Griffin, J.c.c., Temporarily Assigned.
Plaintiff was injured in an automobile accident. He has started suit against Wesley Wade an unlicensed driver, Wesley Wade's parents, and Raymond McErlean, the donor of the car. At the close of plaintiff's case defendant Raymond McErlean moved for an involuntary dismissal of the claim against him. Pursuant to R. 4:37-2(c) the court reserved decision until the conclusion of the trial.
The issue is one of first impression in New Jersey. The court must determine whether the donor of an automobile may be held liable in tort to third persons injured by the negligence of the donee after title to the automobile has been transferred.
McErlean had title to a 1963 Rambler which was used by his 18-year old son. The car failed to pass inspection in August 1972. His son was not permitted to take the car to college. McErlean decided to dispose of the car for junk. At this point McErlean's son found that Wesley Wade, whom he knew slightly but not particularly well, would like to have the car. Upon discussing this with his father, his father consented to give the car to young Wade. Wade was, in fact, about 16 years and 10 months old and unlicensed. McErlean had never met, seen or talked to him. He had no knowledge of his prior driving experience and no knowledge as to whether or not he was licensed. He made no inquiry. He simply endorsed the certificate of title, gave it to his son and instructed his son to give the certificate together with the car to Wade.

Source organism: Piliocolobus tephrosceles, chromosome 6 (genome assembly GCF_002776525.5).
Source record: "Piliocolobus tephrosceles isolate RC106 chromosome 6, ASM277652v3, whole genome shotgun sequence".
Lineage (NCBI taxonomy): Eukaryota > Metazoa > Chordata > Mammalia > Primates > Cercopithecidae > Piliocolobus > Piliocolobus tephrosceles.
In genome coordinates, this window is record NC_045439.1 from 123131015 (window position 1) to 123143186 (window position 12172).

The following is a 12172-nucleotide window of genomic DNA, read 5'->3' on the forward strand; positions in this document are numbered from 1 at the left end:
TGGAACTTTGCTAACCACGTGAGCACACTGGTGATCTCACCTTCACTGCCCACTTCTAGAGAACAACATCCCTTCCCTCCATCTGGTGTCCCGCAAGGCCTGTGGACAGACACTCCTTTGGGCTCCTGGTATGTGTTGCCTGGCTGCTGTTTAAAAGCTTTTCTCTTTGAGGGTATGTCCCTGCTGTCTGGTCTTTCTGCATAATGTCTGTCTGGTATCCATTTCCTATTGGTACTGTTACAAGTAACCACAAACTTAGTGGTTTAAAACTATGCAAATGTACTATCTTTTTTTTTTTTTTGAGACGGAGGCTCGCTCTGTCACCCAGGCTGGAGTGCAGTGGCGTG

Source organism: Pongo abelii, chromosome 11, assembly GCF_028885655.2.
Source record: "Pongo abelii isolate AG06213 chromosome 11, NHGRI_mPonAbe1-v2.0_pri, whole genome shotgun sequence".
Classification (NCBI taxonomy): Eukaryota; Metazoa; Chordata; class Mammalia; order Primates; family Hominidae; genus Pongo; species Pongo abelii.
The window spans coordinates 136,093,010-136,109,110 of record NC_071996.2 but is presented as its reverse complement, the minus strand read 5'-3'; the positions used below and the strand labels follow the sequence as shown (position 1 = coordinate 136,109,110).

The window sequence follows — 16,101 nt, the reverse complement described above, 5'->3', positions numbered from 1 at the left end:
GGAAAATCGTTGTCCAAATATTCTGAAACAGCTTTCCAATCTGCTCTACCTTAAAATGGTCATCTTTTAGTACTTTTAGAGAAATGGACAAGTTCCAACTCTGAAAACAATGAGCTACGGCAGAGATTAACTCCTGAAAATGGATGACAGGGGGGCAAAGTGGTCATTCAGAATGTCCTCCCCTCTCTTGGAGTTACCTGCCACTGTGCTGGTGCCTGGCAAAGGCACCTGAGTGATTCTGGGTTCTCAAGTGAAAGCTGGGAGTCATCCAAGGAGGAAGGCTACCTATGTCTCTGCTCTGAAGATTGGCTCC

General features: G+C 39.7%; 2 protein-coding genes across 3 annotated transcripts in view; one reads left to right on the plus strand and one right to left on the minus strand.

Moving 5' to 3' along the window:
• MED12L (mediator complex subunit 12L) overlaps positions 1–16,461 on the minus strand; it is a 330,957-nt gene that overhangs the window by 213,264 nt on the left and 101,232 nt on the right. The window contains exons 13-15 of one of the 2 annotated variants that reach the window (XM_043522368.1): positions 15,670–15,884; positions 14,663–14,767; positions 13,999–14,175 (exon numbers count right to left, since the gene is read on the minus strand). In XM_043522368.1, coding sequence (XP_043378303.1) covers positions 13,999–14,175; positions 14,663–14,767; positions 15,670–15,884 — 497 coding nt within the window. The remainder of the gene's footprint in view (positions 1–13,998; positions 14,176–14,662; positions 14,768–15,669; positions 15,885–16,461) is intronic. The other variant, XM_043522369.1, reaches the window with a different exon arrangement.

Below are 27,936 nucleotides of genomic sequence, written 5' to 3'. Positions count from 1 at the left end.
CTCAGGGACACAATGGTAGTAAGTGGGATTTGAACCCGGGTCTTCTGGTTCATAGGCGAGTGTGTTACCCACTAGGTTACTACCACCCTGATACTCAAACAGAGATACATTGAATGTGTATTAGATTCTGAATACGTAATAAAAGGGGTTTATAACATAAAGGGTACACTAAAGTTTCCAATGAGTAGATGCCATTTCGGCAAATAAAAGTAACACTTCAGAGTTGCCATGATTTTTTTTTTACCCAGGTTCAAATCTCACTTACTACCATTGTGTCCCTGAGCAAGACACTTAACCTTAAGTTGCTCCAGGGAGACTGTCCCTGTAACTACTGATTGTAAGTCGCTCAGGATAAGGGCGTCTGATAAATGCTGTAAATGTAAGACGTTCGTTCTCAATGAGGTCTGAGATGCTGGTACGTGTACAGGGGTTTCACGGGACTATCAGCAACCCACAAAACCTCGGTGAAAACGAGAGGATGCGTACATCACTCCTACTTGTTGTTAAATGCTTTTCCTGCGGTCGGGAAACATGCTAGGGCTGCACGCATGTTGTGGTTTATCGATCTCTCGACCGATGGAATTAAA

The day after this was done plaintiff, while a passenger in the Wade car, was injured while Wade was driving on private property. Giving the plaintiff the benefit of all inferences on the motion, it may be assumed that McErlean should have known that Wade was unlicensed because he knew Wade was behind his own son in high school.
The Restatement, Torts 2d § 390, reads:
One who supplies directly or through a third person a chattel for the use of another whom the supplier knows or has reason to know
to be likely because of his youth, inexperience, or otherwise, to use it in a manner involving unreasonable risk of physical harm to himself and others whom the supplier should expect to share in or be endangered by its use, is subject to liability for physical harm resulting to them.
The comment under this section reads, in part:
The rule stated applies to anyone who supplies a chattel for the use of another. It applies to sellers, lessors, donors or lendors, and to all kinds of bailors, irrespective of whether the bailment is gratuitous or for a consideration.
New Jersey has recognized the rule, at least in principle, in two cases involving parents giving children access to firearms. See Mazzilli v. Selger, 13 N.J. 296 (1953), and Stoelting v. Hauck, 32 N.J. 87 (1960).
In other jurisdictions it has been held that one who lends his motor vehicle to another knowing him to be incompetent may be held liable for such person's negligence. See Snow-white v. State, 243 Md. 291, 221 A.2d 342 (App. Ct. 1966) (owner knew driver frequented bars and was often intoxicated); Fogo v. Steele, 180 Kan. 326, 304 P. 2d 451 (Sup. Ct. 1956) (mother knew son was a reckless driver). Most of the cases, however, do not impose this liability when title to the car has been transferred, even in the case of a parent-child relationship. There is some split authority on this, however. See Jenkins v. Bridges, 93 Ga. App. 241, 91 S.E. 2d 317 (App. Ct. 1956); Brown v. Harkleroad, 39 Tenn. App. 657, 287 S.W. 2d 92 (Tenn. Ct. ...